With nearly 30 years of history behind it, it’s no secret that Magic has innovated a lot over its lifetime. Generally, these innovations that broaden the horizons of the game are well received, with players enjoying the new mechanics of a set. Recently, however, Wizards of the Coast has pushed the boundaries of what MTG players are willing to accept. Thanks to Universes Beyond Secret Lairs and Unfinity, many players believe Wizards has passed the point of no return. Unfortunately for worried players, the future of Magic: the Gathering is about to get a whole lot stranger. Before too long, some MTG maps may even require the internet for you to use them on paper.
Coming to an MTG card near you: Internet!
As if stickers, attractions, and vowels weren’t causing enough noise already, one of Unfinity’s strongest and weirdest Acorn cards was almost forever legal. With the ability to generate literally infinite mana, Urza’s Fun House was unmistakably an Acorn card. If the infinite mana symbol wasn’t enough, Urza’s Fun House also requires MTG players to use the internet. Using the AskUrza.com website for his third ability, players didn’t blink twice at Urza’s Fun House’s Acorn Security Seal. Surprisingly, however, it seems that Urza’s Fun House was much closer to being Eternal Legal than players initially thought.
In an attempt to gauge how close he is to being legal eternal, Nicolbolas96 recently asked on Blogatog, “could Urza’s Fun House be eternal without the infinite mana ability?” In response, Mark Rosewater unsurprisingly pointed to another, slightly more apparent culprit for the card’s Acorn card stats. “We thought ‘have to go on a website’ crossed the Acorn line,” Rosewater revealed, not shocking anyone. Compared to his internet antics, Urza’s House’s infinite mana generation ability is actually relatively tame. Requiring all three Urza lands to be in play, Urza’s Fun House is honestly relatively slow when it comes to infinite mana generators.
While not the best infinite mana generator, Urza’s Fun House is undeniably an Acorn card, thanks to AskUrza.com. In a shocking twist, however, Mark Rosewater said that “maybe one day it won’t be [be].” Just as Un-Sets dice rolls have become eternally legal over time, it seems that AskUrza.com might also be eternally legal one day. Thankfully, Rosewater clarified that “we’re not far off right now”, however, it’s clearly an option on the table.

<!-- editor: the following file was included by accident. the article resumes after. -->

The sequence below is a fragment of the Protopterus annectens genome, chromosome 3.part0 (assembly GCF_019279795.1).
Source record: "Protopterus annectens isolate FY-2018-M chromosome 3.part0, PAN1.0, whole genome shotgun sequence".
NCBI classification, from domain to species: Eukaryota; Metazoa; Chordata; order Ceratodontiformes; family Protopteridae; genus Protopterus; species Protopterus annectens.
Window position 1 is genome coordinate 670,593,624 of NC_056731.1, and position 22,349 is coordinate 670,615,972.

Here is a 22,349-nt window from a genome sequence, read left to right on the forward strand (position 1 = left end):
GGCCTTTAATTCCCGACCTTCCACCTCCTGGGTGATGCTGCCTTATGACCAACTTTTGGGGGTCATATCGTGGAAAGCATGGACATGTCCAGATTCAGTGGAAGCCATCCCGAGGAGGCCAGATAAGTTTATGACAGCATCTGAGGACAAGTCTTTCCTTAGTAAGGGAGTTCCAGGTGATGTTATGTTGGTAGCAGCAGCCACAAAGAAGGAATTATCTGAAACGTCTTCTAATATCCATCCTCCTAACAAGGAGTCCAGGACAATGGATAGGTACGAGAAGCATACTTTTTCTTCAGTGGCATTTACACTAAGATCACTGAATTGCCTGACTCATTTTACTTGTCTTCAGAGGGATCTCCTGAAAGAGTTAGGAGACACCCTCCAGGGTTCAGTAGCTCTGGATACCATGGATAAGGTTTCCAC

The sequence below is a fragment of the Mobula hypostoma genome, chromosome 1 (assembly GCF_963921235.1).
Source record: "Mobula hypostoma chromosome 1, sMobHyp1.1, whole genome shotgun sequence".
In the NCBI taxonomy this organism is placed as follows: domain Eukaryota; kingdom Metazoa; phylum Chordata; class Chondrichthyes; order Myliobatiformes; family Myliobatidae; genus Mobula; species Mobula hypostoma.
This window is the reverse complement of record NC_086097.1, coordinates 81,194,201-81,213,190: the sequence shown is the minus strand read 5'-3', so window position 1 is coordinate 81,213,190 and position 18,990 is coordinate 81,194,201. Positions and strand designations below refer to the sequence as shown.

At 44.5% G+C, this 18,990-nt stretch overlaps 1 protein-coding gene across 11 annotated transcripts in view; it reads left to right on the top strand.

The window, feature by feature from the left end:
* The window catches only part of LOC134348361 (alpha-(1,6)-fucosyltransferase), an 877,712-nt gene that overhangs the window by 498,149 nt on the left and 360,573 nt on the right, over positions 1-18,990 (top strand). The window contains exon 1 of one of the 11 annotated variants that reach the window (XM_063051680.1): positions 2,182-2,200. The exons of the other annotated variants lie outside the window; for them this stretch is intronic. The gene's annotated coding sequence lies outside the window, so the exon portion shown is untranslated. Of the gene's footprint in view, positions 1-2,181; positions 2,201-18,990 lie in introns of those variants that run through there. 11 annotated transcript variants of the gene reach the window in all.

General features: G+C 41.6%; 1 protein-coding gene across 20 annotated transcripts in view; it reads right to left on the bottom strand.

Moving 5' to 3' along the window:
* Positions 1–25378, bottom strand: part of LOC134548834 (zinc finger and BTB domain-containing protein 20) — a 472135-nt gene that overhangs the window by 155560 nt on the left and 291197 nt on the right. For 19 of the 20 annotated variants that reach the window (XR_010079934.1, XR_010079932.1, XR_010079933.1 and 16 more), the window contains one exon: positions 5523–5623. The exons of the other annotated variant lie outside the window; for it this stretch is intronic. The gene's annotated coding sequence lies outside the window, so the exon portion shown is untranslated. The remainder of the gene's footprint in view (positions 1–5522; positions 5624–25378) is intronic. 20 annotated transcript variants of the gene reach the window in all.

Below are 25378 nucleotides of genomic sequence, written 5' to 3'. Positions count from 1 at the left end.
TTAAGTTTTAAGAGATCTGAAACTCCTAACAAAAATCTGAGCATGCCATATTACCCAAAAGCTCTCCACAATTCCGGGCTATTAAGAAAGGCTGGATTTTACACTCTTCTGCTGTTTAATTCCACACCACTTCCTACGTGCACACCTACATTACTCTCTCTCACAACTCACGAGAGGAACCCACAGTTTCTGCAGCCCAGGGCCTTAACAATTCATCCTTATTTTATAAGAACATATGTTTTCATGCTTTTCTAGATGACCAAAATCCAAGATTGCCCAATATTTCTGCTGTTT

Push the limits
Perhaps even more than stickers and attractions combined, the AskUrza.com mechanic could seriously threaten the integrity of MTG. Understandably, players were quick to express their concerns once Mark Rosewater revealed the possibility of online components being a legal MTG mechanic for Eternal. “It really feels like strictly glandular territory to me,” bravelion83 said. “I really hope it stays Acorn.” Likewise, philippesaner said, “I really hope that doesn’t change,” and an incredulous passerby pleaded “don’t bring this into Magic on paper.” Please.”
Despite its first glance appearance, AskUrza.com may not be pushing the boundaries of Magic: the Gathering as far as you might think. Urza, Director of the Academy, for example, could absolutely be a legal eternal card. Amazingly, this was proven when the original AskUrza.com website was accidentally killed via rebranding. While this should have been the killing blow to this mechanic, it actually revealed just how doable it really is. Essentially, AskUrza.com was little more than a digital die, randomly generating numbers between 1 and 20 before showing the relevant ability. It’s entirely possible to do it on paper, so much so that this is now how Urza, head of the academy, works.
With AskUrza.com now dedicated to Unfinity cards, Urza Academy Headmaster players must now generate random numbers themselves. After rolling a D20, players must now access a PDF to find the relevant ability rather than a website. That may sound like a lot of faff. However, this is ultimately doable in MTG paper. Admittedly, fitting 60 abilities and over 900 words onto an MTG token is not easy, as you can see below. However, scaled down versions could work just fine. Even if Wizards wanted to give twenty abilities to every Internet requiring an AskUrza.com card, it’s not out of the question to require MTG players to bring a PDF with them. If players already have to bring tokens, stickers, rides, and their deck to events, what’s one more piece of paper?
The limit of acceptability
Ultimately, with PDF tokens providing redundancy, AskUrza.com would simply make it easier to use these complex maps. Still, while these cards are forever legal, they push the boundaries of what’s acceptable in MTG. As Mark Rosewater notes, however, Magic: the Gathering has been pushing those boundaries for quite some time. When answering a question about Unfinity’s design sensibilities, Mark Rosewater revealed that these boundary-pushing innovations are “a by-product of a game that keeps creating new game pieces.”
“Most games can stay away from the edges because there is enough content to do so, but the nature of a collectible card game that continues to grow steadily ends up having to play around the edges,” explained Rosewater. As Far proven, the line between what works and what doesn’t is not always clear to players. It can cause a huge uproar if a new mechanic is too spicy for players’ tastes, even if it works within MTG rules. Because of the complexity of these rules, the line between what works and what doesn’t is incredibly fine-grained and ill-defined. Even Mark Rosewater admits “I do this for a living…and even I don’t know where the line is.”
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